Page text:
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Memorial golf tournament continues fundraising for women’s shelter

The charity golf tournament, which is Sunday (July 25), still aims to sink a hole-in-one for YWCA Banff’s Higher Ground Project.
Helena Perkins, wife of late Jamie Perkins, sinks a putt on the final hole of the 2019 Jamie Perkins Memorial Golf Tournament at Canmore's Stewart Creek golf course. Jordan Small RMO Photo

CANMORE – A day on the greens to bring in the green for YWCA Banff.

About 100 golfers are ready to tee off at the Jamie Perkins Memorial Golf Tournament, Sunday (July 25) at Stewart Creek golf course in Canmore.

With a 10 a.m. shotgun start, the local fundraiser in its sixth year, still aims to sink a hole-in-one for YWCA Banff’s Higher Ground Project, which would bring a new purpose-built women’s emergency shelter to Canmore with a range of services.

“We picked the Higher Ground foundation of YWCA Banff to build a women’s shelter in Canmore and every year that’s been what we’ve been working towards,” said Terry O’Neill, organizer of the golf tournament.

“All of us are fathers of daughters, so the Y struck a cord for us and we feel it’s a very worthwhile endeavour, plus, it’s local. It was important to us that it was local.”

The tournament includes an online auction and Saturday night banquet at Stewart Creek. Spots are still available in Sunday's golf tournament.

Formerly 100 Holes of Help, the tournament’s name changed in 2019 to the Jamie Perkins Memorial Golf Tournament after one of the initiative’s original foursome, who was a beloved community member.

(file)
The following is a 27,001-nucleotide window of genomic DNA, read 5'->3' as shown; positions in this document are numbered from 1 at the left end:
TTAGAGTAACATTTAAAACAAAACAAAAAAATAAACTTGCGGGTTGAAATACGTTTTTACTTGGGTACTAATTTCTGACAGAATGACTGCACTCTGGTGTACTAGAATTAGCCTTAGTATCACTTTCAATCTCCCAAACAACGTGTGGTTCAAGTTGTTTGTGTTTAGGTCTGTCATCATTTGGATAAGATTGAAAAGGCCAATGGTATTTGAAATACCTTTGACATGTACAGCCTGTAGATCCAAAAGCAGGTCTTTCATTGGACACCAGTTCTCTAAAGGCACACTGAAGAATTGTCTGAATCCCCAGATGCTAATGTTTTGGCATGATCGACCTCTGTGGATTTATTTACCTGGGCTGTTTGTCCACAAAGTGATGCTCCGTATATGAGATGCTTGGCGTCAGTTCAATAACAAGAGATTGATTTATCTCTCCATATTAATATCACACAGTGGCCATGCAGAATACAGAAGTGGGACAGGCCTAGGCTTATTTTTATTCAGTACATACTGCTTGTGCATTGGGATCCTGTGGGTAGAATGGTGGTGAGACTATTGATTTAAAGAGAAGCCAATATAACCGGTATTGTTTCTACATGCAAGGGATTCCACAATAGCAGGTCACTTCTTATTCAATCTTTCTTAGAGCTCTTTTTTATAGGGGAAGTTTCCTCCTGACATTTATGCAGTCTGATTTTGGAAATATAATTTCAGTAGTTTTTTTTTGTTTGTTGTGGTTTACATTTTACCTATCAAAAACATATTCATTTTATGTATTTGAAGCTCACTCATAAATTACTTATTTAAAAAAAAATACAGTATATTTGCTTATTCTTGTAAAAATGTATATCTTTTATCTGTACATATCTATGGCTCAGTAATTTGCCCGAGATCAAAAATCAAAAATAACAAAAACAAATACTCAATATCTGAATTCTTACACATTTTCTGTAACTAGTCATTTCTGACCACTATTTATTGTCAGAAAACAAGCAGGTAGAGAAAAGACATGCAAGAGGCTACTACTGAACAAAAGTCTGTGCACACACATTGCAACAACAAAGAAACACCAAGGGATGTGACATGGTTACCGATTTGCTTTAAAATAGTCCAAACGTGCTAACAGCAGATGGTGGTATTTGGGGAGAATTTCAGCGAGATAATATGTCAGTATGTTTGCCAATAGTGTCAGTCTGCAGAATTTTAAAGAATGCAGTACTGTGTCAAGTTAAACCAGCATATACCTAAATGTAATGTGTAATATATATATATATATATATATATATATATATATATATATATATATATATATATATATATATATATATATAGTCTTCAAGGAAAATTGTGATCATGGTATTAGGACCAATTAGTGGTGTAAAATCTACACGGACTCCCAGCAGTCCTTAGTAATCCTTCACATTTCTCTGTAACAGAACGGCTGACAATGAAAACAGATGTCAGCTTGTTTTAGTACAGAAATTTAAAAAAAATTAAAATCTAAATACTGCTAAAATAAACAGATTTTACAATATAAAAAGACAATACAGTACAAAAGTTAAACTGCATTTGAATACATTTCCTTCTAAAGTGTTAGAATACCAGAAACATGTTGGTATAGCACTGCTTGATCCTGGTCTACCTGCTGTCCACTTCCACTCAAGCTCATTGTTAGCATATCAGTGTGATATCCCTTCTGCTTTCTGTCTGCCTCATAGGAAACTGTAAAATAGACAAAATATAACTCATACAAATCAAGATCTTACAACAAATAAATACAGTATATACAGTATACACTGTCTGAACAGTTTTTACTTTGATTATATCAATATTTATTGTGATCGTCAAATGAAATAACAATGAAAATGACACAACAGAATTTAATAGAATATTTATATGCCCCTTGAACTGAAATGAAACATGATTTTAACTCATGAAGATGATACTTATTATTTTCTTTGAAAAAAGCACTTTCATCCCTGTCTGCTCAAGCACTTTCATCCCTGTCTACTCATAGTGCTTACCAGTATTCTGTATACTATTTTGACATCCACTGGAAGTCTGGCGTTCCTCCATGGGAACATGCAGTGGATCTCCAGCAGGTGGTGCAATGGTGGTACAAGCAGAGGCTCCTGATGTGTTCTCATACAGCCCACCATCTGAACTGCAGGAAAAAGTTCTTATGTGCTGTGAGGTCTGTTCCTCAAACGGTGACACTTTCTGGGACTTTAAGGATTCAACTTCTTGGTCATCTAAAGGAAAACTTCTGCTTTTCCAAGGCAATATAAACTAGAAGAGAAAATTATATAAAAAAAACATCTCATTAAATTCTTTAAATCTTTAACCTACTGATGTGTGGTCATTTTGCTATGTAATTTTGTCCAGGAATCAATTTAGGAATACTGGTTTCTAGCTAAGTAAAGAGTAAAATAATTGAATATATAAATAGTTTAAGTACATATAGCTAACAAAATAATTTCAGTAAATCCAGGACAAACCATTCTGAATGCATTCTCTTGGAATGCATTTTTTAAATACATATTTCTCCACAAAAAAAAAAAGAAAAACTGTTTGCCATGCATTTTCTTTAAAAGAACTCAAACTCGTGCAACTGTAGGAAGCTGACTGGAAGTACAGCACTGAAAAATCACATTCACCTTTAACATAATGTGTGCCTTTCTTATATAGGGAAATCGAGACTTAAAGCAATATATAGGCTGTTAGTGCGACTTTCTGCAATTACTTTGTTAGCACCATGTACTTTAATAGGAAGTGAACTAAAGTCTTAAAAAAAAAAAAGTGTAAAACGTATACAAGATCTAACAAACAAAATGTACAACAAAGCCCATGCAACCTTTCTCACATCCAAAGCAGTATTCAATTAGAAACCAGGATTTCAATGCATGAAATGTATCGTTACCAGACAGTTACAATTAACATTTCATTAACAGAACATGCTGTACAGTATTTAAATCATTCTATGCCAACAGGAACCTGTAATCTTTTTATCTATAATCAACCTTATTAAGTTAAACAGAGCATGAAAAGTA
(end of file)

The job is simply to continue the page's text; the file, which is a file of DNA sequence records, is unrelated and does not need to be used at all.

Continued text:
Along with Perkins and O'Neill, Richard McGivern and Rob Wagemakers also started the initiative.

Since 2015, the tournaments have brought in $183,000 toward YWCA Banff's Higher Ground Project. Last year, a modified version of the golf tournament due to COVID-19 poured in around $33,000 – one of its best years.

“We haven’t set a hard goal [for fundraising],” said O’Neill. “It’s as much as we can.”

When the pandemic struck, the YWCA Banff's momentum on the Higher Ground Project slowed as the organization refocused its work to core services and programs.

However, for the past six months, the Y has worked to get back on track with the project.

Ebony Rempel, CEO of YWCA Banff, said "it's still a few years away," but conversations have began opening back up about the facility.

“It’s hopefully going to be a hub-type model that’s purpose-built that really supports those who’ve experienced violence with a range of services that they need,” said

“We’ve had lots of conversations with the Town of Canmore and, of course, the Rotary Club of Canmore who have also been donating to this work and supporting it … the next major milestone is trying to find land and a good space that we’ll be able to grow and build from  and that’s the tricky piece right.”

For more information about the Higher Ground Project, visit the

Jordan Small

About the Author: Jordan Small

Jordan Small joined the Outlook in 2014 and covers the vast world of sports in the Bow Valley. A Barrie, Ont. native, he also wrote for RMO's Mountain Guide section and the MD of Bighorn beat.
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